New First Minister Nicola Sturgeon has moved to damp down concerns about her administration's intentions towards business with an interview with Mure Dickie in the FT. Saying that business has "got nothing to fear from me", Ms Sturgeon continues"I am a social democrat, I believe in pursuing greater equality, and tackling social justice, but you can't do that unless you have got a strong economy". It comes as the Scottish Liberal Democrats have accused Ms Sturgeon of plotting to decrease the personal allowance for Scots. 
Maria Eagle fought a rearguard action to prevent abortion law being devolved to Holyrood amid fears that women's rights would be compromised by the move. Ms Eagle reportedly described the proposals as "outrageous", banging the table in anger, and described the Smith Commission as "a bunch of men deciding on women's rights to abortion". 
Alan Johnson has revealed that he turned down an offer from Ed Miliband to return to the Shadow Cabinet in an interview with GQ. Mr Johnson tells Alistair Campbell that he was reluctant to enter the Shadow Cabinet in the first place, but Mr Miliband's surprise offer of the post of Shadow Chancellor changed his mind: "I took it because I thought, what an extraordinary gesture that he wants me there...but my heart wasn't in it. I was not up for it. I did it for seven months but I didn't like the job." He would be happy to have a greater role in campaigning on the ground, however. Chris Hope has the story.
The Government's requirement that landlords and letting agents check the immigration status of their tenants will "drive discrimination", encouraging "otherwise fair-minded landlords" to let only to "white tenants with British-sounding names, just to reduce the likelihood of additional bureaucracy from the Home Office", Natalie Bennett and 17 others have argued in a letter to the Telegraph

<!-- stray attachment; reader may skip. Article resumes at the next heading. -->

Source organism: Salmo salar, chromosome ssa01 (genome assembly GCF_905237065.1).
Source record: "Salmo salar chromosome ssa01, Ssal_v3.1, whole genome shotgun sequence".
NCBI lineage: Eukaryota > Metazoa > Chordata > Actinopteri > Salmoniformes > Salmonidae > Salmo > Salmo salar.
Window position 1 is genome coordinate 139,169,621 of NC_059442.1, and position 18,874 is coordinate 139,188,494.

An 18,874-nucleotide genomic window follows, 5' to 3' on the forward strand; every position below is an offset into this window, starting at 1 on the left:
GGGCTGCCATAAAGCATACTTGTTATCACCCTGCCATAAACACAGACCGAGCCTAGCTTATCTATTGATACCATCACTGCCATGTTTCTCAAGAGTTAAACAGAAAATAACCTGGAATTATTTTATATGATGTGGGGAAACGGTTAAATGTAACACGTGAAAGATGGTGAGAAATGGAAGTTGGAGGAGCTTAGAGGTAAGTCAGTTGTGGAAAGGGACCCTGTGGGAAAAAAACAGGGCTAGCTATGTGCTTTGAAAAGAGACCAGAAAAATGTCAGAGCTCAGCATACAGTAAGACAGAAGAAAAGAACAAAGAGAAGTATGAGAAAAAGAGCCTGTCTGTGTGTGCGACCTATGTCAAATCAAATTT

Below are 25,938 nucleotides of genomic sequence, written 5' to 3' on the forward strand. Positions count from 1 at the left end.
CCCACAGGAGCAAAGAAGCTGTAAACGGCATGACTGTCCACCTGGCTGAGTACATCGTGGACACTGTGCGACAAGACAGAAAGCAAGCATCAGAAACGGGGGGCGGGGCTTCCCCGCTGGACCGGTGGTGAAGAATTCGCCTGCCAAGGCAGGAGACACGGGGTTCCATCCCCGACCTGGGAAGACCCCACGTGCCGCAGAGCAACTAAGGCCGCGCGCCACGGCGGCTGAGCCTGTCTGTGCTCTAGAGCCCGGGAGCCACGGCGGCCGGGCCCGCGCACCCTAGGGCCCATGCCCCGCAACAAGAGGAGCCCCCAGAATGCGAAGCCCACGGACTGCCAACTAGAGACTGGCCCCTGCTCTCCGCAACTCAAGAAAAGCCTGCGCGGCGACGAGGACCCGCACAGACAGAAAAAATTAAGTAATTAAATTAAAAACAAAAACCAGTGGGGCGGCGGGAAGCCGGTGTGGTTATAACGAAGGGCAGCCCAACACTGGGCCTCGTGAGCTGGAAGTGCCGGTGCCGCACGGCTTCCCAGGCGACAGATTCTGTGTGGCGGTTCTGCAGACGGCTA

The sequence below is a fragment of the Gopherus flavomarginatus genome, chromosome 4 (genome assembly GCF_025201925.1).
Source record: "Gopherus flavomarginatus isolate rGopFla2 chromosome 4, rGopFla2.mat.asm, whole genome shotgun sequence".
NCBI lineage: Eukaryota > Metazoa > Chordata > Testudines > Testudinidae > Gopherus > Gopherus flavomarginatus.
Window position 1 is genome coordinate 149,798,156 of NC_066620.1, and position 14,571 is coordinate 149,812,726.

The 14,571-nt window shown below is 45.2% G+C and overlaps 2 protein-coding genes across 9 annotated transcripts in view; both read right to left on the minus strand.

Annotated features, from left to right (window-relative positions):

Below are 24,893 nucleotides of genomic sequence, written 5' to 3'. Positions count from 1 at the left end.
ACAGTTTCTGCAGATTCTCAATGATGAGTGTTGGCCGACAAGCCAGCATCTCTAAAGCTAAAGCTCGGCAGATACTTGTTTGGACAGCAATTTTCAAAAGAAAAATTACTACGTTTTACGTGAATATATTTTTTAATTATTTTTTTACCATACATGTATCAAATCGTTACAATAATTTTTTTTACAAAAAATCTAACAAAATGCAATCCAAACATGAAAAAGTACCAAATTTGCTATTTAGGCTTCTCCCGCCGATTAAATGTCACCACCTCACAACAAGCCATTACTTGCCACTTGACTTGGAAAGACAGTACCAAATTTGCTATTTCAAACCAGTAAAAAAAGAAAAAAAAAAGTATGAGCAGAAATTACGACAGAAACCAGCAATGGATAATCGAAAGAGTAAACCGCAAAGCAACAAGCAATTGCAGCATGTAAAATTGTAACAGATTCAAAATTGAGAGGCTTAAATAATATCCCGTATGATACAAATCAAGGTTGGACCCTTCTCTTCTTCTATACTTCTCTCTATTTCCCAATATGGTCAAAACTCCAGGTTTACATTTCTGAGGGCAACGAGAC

Radio 4 listeners will be able to recover from their Christmas hangovers to the pleasant tones of John Bercow, who will be the Today programme's guest editor on Boxing Day. 
You can get in touch with me by pressing "reply" or on Twitter. Our cartoon is the work of Christian Adams - a gallery of his work isavailable here.  
Conservatives 31% Labour 34% Liberal Democrats 8% Ukip 16% Green 6%  (Ashcroft-Populus-YouGov, 24.11.2014-01.12.2014)
YouGov: Con 32% Lab 34% LD 7% Ukip 15% Green 6%
@helenlewis: Hang on, have the Tories been on a year-long bet with their mates to get the phrase "long term economic plan" into every media appearance?
From the Telegraph
From elsewhere
Matthew Parris - Watch out! The mob will come for you next(Spectator) 
1515 LONDON: Foreign Secretary Philip Hammond and Business Secretary Vince Cable give evidence to the Commons Committees on Arms Export Controls.
1945 LONDON: Turner Prize winner announced. The ceremony begins at 1915 and the award will be announced by Chiwetel Ejiofor live on Channel 4 at 1945. 
2235: Danny Alexander among the guests on Tom Bradby's The Agenda.
Education Questions.
Criminal Justice and Courts Bill - Consideration of Lords amendments.
A short debate on the jurisdiction of the Serious Fraud Office and 2018 and 2022 FIFA World Cup bids.
Modern Slavery Bill - committee of the whole House.

A short debate on the report of the all party parliamentary inquiry into electoral conduct.